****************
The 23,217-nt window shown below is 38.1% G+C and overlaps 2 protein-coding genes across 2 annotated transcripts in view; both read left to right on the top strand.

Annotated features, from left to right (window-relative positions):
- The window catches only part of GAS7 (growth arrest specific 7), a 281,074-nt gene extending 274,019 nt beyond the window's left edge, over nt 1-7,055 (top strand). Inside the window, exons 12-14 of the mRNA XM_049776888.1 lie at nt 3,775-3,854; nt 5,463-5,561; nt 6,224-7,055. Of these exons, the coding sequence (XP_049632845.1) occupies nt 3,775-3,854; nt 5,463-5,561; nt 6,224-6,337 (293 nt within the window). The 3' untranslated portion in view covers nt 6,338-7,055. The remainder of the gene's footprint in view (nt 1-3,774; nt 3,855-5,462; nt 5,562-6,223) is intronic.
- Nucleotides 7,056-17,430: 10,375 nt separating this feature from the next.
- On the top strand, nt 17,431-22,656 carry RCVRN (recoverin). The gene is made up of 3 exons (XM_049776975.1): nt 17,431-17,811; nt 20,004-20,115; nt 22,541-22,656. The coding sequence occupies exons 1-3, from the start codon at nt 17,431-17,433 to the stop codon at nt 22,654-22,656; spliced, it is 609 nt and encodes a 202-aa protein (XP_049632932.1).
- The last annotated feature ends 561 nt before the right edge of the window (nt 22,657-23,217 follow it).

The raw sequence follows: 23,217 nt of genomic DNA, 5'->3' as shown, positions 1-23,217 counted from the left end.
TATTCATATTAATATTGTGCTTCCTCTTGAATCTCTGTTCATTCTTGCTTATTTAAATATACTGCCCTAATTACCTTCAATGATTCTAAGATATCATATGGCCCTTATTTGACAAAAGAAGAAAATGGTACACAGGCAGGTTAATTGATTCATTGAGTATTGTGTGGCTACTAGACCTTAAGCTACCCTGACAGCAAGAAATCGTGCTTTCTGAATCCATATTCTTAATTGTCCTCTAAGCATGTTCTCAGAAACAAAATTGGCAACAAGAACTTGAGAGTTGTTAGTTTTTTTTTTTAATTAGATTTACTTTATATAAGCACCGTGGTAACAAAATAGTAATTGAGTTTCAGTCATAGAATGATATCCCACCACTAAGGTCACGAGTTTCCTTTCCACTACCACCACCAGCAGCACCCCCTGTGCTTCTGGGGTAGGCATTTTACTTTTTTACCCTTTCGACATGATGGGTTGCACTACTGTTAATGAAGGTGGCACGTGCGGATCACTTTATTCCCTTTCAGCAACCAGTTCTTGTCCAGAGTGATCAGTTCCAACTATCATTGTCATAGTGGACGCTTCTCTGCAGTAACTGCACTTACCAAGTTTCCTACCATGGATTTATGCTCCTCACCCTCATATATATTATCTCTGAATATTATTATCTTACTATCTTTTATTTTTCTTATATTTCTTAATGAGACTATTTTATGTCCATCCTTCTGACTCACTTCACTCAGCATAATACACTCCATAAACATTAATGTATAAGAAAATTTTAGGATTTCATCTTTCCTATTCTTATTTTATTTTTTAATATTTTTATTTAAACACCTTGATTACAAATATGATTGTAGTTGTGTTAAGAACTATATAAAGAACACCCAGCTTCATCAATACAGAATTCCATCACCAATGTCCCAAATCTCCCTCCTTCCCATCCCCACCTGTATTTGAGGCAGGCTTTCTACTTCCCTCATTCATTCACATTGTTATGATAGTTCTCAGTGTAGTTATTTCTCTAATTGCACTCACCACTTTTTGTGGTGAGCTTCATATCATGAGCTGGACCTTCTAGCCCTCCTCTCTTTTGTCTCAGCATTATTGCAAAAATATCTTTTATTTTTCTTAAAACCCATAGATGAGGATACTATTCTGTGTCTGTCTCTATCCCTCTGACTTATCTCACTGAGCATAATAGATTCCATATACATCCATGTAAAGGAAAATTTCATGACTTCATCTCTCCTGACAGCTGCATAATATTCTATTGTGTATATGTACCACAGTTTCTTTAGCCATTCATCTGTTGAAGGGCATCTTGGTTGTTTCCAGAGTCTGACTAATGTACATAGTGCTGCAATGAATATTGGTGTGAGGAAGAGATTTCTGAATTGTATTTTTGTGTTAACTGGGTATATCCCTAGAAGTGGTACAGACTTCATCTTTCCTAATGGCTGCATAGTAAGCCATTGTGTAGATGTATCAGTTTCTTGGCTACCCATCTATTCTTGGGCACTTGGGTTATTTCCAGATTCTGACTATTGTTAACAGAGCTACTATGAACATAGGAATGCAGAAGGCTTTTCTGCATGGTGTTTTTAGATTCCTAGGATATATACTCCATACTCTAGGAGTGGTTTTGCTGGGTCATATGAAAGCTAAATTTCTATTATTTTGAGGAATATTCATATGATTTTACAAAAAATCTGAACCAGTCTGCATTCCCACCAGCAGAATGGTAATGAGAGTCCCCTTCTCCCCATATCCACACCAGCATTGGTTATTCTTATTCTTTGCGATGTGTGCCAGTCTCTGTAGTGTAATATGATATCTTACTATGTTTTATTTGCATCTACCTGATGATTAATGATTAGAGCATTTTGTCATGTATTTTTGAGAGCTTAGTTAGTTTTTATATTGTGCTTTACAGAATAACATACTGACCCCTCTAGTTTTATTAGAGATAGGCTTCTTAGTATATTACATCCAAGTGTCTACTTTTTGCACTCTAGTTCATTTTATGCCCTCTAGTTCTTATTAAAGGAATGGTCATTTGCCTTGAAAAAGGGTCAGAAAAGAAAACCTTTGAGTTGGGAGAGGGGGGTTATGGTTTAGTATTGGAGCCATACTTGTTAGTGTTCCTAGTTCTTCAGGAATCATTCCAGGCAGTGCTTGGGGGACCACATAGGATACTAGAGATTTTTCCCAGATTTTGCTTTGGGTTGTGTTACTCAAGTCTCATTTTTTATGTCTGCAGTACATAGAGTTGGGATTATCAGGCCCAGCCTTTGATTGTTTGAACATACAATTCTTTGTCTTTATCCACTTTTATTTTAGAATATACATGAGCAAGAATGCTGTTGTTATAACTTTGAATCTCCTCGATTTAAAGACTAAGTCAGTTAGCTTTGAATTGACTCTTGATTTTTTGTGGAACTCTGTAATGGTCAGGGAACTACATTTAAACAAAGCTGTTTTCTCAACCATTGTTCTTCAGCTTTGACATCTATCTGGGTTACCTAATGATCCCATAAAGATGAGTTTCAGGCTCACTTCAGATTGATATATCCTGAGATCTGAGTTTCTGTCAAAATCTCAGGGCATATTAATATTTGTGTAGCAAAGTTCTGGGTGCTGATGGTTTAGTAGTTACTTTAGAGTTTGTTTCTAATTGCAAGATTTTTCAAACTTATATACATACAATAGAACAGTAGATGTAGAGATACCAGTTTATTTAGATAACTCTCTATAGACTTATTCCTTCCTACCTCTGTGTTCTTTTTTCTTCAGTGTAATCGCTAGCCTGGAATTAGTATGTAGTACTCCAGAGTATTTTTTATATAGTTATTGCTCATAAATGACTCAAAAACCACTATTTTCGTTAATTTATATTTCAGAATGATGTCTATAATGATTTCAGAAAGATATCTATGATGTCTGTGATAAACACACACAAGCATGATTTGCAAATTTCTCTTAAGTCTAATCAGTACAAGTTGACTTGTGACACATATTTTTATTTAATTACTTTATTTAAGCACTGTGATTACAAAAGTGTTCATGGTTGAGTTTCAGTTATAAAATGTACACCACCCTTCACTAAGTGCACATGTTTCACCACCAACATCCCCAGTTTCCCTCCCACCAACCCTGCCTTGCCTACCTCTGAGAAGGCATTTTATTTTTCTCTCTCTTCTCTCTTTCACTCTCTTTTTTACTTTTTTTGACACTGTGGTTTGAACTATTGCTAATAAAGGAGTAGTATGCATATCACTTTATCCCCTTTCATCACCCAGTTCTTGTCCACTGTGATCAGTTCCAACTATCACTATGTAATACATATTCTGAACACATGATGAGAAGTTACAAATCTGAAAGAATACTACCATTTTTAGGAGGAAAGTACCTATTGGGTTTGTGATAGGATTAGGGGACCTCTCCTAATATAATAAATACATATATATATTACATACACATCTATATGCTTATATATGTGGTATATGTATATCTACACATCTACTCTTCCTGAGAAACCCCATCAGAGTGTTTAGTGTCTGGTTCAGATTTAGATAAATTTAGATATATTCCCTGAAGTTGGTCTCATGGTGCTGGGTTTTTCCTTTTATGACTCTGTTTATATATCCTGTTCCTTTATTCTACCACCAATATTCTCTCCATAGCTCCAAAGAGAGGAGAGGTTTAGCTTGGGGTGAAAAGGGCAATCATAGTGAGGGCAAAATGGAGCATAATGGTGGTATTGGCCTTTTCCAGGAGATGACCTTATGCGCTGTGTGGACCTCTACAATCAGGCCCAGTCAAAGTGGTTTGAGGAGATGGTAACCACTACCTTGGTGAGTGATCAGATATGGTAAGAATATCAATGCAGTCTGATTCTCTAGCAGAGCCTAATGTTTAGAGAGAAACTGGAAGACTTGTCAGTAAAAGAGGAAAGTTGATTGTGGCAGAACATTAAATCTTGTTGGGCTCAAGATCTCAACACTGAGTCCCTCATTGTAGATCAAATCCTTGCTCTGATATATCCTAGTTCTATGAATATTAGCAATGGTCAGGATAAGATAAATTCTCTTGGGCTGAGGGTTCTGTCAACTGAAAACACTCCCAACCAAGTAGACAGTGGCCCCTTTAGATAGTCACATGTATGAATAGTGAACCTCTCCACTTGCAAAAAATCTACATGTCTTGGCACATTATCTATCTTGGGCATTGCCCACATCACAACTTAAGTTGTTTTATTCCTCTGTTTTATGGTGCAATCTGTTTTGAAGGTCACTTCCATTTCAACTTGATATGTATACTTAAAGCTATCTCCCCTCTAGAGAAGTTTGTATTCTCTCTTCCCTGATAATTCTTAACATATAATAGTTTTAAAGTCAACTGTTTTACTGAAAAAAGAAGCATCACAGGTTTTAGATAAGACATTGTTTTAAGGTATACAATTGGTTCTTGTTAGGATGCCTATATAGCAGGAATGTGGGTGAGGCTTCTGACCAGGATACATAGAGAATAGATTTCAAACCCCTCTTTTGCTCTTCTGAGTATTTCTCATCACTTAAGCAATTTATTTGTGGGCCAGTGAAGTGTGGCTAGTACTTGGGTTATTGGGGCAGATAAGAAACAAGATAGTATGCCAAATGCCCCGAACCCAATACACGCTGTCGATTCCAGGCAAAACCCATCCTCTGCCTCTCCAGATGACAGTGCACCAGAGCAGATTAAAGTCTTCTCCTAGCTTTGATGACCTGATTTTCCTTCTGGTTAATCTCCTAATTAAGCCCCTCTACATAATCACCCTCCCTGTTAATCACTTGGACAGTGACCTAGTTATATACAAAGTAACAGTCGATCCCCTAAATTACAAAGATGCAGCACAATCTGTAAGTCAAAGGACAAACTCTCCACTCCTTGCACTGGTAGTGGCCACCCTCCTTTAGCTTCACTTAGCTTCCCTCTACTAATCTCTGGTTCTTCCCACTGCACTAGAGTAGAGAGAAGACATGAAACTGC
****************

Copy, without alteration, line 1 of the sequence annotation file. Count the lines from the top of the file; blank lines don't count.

The 23,217-nt window shown below is 38.1% G+C and overlaps 2 protein-coding genes across 2 annotated transcripts in view; both read left to right on the top strand.